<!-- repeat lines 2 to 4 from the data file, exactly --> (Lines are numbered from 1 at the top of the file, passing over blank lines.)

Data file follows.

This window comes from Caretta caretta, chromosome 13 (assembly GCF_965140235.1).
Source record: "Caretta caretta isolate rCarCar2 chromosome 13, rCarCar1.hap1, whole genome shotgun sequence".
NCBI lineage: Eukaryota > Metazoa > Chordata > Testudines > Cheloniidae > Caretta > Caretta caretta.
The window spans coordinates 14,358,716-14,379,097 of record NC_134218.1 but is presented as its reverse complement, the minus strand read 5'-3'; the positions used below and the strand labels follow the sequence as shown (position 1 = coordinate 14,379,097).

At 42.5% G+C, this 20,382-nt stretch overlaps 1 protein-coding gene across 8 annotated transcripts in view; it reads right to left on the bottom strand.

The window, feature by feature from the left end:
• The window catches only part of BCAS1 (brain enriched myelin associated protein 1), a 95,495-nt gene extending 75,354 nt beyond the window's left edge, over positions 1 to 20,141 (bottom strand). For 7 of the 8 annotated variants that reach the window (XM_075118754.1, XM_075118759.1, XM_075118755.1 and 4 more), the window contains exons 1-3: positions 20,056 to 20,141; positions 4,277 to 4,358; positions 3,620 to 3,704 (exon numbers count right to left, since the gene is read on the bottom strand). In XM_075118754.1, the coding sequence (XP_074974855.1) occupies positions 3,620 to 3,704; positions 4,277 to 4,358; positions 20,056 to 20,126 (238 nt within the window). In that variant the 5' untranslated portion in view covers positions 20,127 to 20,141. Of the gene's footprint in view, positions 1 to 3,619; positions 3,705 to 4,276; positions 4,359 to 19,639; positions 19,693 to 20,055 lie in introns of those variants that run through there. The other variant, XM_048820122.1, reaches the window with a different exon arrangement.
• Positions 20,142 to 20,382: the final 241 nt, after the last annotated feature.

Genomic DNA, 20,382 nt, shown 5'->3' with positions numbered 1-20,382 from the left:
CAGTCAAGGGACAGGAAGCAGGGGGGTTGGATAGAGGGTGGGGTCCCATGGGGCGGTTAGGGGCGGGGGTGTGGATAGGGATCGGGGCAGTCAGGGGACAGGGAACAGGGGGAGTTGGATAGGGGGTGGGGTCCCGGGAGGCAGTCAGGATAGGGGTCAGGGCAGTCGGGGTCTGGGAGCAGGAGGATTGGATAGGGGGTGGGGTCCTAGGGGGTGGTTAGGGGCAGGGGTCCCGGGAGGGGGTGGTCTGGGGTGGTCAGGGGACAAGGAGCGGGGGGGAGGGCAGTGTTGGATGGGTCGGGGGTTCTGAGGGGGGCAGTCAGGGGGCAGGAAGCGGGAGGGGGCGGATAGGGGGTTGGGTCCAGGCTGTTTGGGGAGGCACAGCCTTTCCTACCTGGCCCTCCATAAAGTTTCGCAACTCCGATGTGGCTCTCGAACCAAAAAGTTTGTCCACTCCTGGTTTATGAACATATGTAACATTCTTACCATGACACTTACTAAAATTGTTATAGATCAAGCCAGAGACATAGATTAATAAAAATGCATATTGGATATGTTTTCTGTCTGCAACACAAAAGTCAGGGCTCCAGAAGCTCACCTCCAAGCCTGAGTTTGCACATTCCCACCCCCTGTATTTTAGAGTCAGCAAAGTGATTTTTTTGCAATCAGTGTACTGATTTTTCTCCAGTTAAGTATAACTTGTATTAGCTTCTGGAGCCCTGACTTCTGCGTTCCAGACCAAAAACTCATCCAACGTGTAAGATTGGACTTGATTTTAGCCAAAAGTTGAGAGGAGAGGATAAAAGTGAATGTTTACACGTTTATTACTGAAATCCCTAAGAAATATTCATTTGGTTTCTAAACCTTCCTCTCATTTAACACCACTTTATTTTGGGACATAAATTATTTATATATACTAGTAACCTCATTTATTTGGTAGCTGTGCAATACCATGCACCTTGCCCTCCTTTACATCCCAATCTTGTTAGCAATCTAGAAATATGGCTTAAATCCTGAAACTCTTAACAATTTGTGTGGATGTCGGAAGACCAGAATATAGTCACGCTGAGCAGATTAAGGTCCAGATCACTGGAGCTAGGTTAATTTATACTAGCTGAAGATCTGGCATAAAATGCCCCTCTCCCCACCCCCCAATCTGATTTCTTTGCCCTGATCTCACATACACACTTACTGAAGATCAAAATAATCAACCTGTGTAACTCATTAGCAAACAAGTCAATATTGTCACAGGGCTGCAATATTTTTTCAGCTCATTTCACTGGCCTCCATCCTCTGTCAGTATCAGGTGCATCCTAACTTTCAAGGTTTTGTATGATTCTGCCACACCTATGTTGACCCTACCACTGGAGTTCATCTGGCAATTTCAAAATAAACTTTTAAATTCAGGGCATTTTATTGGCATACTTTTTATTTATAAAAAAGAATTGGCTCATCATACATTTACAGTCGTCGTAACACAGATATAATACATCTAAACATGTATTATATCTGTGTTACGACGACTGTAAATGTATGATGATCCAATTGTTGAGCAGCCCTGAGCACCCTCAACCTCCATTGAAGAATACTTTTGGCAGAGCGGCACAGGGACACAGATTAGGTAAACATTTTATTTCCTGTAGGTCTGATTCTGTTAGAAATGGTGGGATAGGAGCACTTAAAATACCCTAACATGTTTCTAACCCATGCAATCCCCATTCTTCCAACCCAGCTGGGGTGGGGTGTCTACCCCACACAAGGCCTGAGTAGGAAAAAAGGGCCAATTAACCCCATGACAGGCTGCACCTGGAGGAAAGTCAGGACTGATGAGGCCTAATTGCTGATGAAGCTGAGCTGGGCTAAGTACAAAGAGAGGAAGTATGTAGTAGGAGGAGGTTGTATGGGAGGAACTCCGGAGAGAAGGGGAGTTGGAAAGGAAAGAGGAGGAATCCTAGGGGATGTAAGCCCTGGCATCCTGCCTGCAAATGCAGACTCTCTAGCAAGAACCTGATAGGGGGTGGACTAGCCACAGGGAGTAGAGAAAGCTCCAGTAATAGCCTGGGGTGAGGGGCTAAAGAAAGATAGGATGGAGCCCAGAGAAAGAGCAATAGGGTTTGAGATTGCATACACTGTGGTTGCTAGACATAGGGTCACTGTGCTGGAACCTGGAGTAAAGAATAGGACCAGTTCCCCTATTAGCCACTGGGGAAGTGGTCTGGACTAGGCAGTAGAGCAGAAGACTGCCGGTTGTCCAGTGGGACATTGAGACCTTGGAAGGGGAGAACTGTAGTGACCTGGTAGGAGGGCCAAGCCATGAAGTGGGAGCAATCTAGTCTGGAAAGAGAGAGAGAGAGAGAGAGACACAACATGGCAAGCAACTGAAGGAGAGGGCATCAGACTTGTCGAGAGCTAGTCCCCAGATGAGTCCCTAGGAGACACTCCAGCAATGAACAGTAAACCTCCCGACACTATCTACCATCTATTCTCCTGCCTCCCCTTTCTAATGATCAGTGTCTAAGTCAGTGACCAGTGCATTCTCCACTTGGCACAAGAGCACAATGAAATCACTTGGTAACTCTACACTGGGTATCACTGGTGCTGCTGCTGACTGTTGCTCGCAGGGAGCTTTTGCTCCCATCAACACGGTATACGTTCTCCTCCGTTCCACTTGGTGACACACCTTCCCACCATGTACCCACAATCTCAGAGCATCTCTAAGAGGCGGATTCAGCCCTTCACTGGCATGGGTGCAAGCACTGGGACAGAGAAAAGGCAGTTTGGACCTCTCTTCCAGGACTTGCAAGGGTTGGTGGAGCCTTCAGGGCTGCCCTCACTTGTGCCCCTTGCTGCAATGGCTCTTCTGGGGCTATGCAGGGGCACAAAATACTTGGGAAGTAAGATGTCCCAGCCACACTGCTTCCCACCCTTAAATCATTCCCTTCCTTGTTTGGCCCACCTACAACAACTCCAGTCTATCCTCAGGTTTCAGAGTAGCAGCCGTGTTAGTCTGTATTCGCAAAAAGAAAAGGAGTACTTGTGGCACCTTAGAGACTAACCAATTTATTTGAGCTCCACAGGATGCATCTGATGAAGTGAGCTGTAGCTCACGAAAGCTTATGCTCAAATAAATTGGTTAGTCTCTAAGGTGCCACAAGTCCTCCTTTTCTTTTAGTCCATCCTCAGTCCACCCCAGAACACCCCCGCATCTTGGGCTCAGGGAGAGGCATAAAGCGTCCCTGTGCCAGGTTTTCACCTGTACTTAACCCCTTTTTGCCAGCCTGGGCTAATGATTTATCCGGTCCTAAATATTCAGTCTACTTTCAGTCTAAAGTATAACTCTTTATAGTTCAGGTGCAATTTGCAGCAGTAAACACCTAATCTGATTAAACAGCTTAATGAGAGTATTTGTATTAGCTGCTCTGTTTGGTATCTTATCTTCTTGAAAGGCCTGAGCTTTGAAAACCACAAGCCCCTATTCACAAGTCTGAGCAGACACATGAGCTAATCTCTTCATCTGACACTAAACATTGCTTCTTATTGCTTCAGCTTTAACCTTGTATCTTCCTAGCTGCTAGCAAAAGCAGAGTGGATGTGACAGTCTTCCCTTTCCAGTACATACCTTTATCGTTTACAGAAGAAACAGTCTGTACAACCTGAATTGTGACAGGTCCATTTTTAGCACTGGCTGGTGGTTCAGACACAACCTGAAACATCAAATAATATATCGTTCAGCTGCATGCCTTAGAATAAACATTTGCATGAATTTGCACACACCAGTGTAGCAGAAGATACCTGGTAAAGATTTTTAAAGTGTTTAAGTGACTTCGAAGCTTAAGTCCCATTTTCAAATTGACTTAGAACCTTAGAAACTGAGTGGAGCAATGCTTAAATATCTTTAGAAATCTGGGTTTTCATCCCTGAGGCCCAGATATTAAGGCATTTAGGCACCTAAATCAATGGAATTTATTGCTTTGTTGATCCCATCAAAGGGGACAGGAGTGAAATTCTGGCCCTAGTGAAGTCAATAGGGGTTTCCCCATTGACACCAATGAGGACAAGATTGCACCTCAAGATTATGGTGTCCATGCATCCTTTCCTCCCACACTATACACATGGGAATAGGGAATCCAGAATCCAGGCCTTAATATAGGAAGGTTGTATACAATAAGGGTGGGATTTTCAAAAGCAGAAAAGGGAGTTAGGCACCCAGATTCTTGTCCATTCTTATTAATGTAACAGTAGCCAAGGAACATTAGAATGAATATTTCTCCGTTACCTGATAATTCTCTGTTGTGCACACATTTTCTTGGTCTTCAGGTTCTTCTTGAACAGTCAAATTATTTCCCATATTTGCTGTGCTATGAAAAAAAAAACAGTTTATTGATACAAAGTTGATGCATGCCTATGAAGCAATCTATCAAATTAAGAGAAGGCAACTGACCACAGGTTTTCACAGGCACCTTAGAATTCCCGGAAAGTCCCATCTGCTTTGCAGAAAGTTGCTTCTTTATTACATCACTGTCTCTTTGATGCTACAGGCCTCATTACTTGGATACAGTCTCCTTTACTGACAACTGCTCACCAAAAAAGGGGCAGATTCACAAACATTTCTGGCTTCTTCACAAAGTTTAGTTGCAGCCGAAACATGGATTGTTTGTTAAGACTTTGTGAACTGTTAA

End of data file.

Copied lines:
Source record: "Caretta caretta isolate rCarCar2 chromosome 13, rCarCar1.hap1, whole genome shotgun sequence".
NCBI lineage: Eukaryota > Metazoa > Chordata > Testudines > Cheloniidae > Caretta > Caretta caretta.
The window spans coordinates 14,358,716-14,379,097 of record NC_134218.1 but is presented as its reverse complement, the minus strand read 5'-3'; the positions used below and the strand labels follow the sequence as shown (position 1 = coordinate 14,379,097).